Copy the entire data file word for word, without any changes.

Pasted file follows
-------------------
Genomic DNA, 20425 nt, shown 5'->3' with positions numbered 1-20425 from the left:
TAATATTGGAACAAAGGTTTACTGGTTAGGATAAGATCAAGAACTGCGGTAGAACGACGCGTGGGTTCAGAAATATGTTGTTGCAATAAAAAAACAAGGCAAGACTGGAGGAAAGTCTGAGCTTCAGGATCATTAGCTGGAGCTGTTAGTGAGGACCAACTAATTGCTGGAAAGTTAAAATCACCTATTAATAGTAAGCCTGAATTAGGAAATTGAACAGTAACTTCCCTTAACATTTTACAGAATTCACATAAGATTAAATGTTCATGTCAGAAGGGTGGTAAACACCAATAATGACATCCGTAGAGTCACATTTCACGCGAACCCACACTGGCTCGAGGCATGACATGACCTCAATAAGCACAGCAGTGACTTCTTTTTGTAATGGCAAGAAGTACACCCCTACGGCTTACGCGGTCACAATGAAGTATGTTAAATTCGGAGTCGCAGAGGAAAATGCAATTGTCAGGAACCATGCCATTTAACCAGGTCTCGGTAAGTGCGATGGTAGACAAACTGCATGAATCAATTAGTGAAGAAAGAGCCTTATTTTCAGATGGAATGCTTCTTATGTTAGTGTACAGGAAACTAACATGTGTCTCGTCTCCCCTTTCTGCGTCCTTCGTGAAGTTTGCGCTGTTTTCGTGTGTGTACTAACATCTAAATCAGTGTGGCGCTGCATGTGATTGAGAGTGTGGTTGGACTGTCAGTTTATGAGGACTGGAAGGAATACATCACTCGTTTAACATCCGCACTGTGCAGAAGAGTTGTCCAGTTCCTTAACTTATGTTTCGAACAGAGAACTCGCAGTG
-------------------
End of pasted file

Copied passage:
Genomic DNA, 20425 nt, shown 5'->3' with positions numbered 1-20425 from the left:
TAATATTGGAACAAAGGTTTACTGGTTAGGATAAGATCAAGAACTGCGGTAGAACGACGCGTGGGTTCAGAAATATGTTGTTGCAATAAAAAAACAAGGCAAGACTGGAGGAAAGTCTGAGCTTCAGGATCATTAGCTGGAGCTGTTAGTGAGGACCAACTAATTGCTGGAAAGTTAAAATCACCTATTAATAGTAAGCCTGAATTAGGAAATTGAACAGTAACTTCCCTTAACATTTTACAGAATTCACATAAGATTAAATGTTCATGTCAGAAGGGTGGTAAACACCAATAATGACATCCGTAGAGTCACATTTCACGCGAACCCACACTGGCTCGAGGCATGACATGACCTCAATAAGCACAGCAGTGACTTCTTTTTGTAATGGCAAGAAGTACACCCCTACGGCTTACGCGGTCACAATGAAGTATGTTAAATTCGGAGTCGCAGAGGAAAATGCAATTGTCAGGAACCATGCCATTTAACCAGGTCTCGGTAAGTGCGATGGTAGACAAACTGCATGAATCAATTAGTGAAGAAAGAGCCTTATTTTCAGATGGAATGCTTCTTATGTTAGTGTACAGGAAACTAACATGTGTCTCGTCTCCCCTTTCTGCGTCCTTCGTGAAGTTTGCGCTGTTTTCGTGTGTGTACTAACATCTAAATCAGTGTGGCGCTGCATGTGATTGAGAGTGTGGTTGGACTGTCAGTTTATGAGGACTGGAAGGAATACATCACTCGTTTAACATCCGCACTGTGCAGAAGAGTTGTCCAGTTCCTTAACTTATGTTTCGAACAGAGAACTCGCAGTG